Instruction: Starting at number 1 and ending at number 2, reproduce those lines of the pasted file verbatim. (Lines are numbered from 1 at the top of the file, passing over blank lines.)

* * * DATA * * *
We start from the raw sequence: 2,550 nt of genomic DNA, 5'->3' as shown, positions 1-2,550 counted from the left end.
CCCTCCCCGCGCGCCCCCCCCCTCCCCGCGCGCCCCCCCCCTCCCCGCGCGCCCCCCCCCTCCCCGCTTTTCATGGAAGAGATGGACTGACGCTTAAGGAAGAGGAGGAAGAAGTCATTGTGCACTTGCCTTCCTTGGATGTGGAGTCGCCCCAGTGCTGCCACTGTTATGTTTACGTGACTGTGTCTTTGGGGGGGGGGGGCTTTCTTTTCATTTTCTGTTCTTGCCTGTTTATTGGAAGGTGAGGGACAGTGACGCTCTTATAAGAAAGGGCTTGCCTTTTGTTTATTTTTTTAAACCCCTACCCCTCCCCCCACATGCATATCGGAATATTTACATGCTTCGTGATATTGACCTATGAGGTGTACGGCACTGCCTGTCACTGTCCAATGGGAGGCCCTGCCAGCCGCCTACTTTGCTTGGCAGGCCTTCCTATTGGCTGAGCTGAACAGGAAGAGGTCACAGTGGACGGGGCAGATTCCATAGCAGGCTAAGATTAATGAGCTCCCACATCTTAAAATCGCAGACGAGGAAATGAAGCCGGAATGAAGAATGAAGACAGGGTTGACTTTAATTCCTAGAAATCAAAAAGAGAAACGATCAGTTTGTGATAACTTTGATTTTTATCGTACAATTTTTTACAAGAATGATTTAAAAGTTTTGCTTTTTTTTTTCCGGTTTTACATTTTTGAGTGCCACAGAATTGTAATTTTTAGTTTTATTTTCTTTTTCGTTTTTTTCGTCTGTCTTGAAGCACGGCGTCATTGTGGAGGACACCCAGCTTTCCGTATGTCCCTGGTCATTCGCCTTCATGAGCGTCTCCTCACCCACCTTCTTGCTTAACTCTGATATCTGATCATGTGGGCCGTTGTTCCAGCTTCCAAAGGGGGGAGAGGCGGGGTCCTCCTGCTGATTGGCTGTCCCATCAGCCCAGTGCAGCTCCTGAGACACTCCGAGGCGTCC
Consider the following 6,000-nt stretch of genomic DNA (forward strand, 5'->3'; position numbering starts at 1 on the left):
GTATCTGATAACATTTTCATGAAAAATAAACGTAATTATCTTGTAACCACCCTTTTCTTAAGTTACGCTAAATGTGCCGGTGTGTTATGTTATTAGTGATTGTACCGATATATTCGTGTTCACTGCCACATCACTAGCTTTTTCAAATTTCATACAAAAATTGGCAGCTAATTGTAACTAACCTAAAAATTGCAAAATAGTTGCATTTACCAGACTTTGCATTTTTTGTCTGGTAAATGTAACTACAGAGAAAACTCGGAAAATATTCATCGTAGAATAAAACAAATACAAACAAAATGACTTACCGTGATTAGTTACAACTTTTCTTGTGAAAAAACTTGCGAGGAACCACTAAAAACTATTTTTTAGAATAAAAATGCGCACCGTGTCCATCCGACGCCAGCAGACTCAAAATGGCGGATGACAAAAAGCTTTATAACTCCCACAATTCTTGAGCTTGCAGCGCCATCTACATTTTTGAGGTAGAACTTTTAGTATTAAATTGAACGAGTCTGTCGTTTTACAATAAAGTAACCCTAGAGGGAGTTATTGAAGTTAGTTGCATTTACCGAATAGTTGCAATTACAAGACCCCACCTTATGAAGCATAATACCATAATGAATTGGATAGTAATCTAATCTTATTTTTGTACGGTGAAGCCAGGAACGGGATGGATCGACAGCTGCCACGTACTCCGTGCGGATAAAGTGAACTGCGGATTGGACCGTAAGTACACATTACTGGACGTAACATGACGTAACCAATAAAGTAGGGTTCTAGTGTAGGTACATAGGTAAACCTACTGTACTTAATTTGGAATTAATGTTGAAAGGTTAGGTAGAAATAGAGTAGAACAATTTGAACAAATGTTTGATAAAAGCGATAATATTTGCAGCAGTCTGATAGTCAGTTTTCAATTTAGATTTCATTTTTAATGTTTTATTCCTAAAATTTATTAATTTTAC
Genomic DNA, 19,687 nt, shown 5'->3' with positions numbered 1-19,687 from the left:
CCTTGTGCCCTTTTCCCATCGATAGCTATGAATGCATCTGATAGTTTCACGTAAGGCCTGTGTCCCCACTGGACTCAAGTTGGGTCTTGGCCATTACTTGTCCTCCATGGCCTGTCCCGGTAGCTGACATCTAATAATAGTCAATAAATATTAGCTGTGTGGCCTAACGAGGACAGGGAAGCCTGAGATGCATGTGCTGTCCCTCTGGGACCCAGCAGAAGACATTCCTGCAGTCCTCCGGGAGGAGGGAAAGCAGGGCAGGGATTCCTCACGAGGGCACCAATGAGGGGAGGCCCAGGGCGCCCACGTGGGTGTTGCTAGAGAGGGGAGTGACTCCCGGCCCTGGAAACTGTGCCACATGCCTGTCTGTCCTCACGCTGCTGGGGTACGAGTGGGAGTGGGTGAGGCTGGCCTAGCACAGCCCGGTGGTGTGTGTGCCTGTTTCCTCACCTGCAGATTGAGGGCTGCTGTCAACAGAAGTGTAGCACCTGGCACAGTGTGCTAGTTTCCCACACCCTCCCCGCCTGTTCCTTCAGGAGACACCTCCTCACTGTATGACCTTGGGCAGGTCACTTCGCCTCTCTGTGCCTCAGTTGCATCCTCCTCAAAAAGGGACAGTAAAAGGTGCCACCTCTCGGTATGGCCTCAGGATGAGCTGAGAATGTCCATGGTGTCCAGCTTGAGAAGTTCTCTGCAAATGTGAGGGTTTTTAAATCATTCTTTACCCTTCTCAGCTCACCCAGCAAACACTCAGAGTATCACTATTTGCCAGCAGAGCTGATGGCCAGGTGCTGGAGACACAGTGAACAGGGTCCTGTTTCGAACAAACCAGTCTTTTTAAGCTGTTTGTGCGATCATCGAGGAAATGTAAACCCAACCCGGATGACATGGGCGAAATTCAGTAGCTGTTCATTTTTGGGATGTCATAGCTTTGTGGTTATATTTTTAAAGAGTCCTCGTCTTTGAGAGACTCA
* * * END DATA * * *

We start from the raw sequence: 2,550 nt of genomic DNA, 5'->3' as shown, positions 1-2,550 counted from the left end.
CCCTCCCCGCGCGCCCCCCCCCTCCCCGCGCGCCCCCCCCCTCCCCGCGCGCCCCCCCCCTCCCCGCTTTTCATGGAAGAGATGGACTGACGCTTAAGGAAGAGGAGGAAGAAGTCATTGTGCACTTGCCTTCCTTGGATGTGGAGTCGCCCCAGTGCTGCCACTGTTATGTTTACGTGACTGTGTCTTTGGGGGGGGGGGGCTTTCTTTTCATTTTCTGTTCTTGCCTGTTTATTGGAAGGTGAGGGACAGTGACGCTCTTATAAGAAAGGGCTTGCCTTTTGTTTATTTTTTTAAACCCCTACCCCTCCCCCCACATGCATATCGGAATATTTACATGCTTCGTGATATTGACCTATGAGGTGTACGGCACTGCCTGTCACTGTCCAATGGGAGGCCCTGCCAGCCGCCTACTTTGCTTGGCAGGCCTTCCTATTGGCTGAGCTGAACAGGAAGAGGTCACAGTGGACGGGGCAGATTCCATAGCAGGCTAAGATTAATGAGCTCCCACATCTTAAAATCGCAGACGAGGAAATGAAGCCGGAATGAAGAATGAAGACAGGGTTGACTTTAATTCCTAGAAATCAAAAAGAGAAACGATCAGTTTGTGATAACTTTGATTTTTATCGTACAATTTTTTACAAGAATGATTTAAAAGTTTTGCTTTTTTTTTTCCGGTTTTACATTTTTGAGTGCCACAGAATTGTAATTTTTAGTTTTATTTTCTTTTTCGTTTTTTTCGTCTGTCTTGAAGCACGGCGTCATTGTGGAGGACACCCAGCTTTCCGTATGTCCCTGGTCATTCGCCTTCATGAGCGTCTCCTCACCCACCTTCTTGCTTAACTCTGATATCTGATCATGTGGGCCGTTGTTCCAGCTTCCAAAGGGGGGAGAGGCGGGGTCCTCCTGCTGATTGGCTGTCCCATCAGCCCAGTGCAGCTCCTGAGACACTCCGAGGCGTCC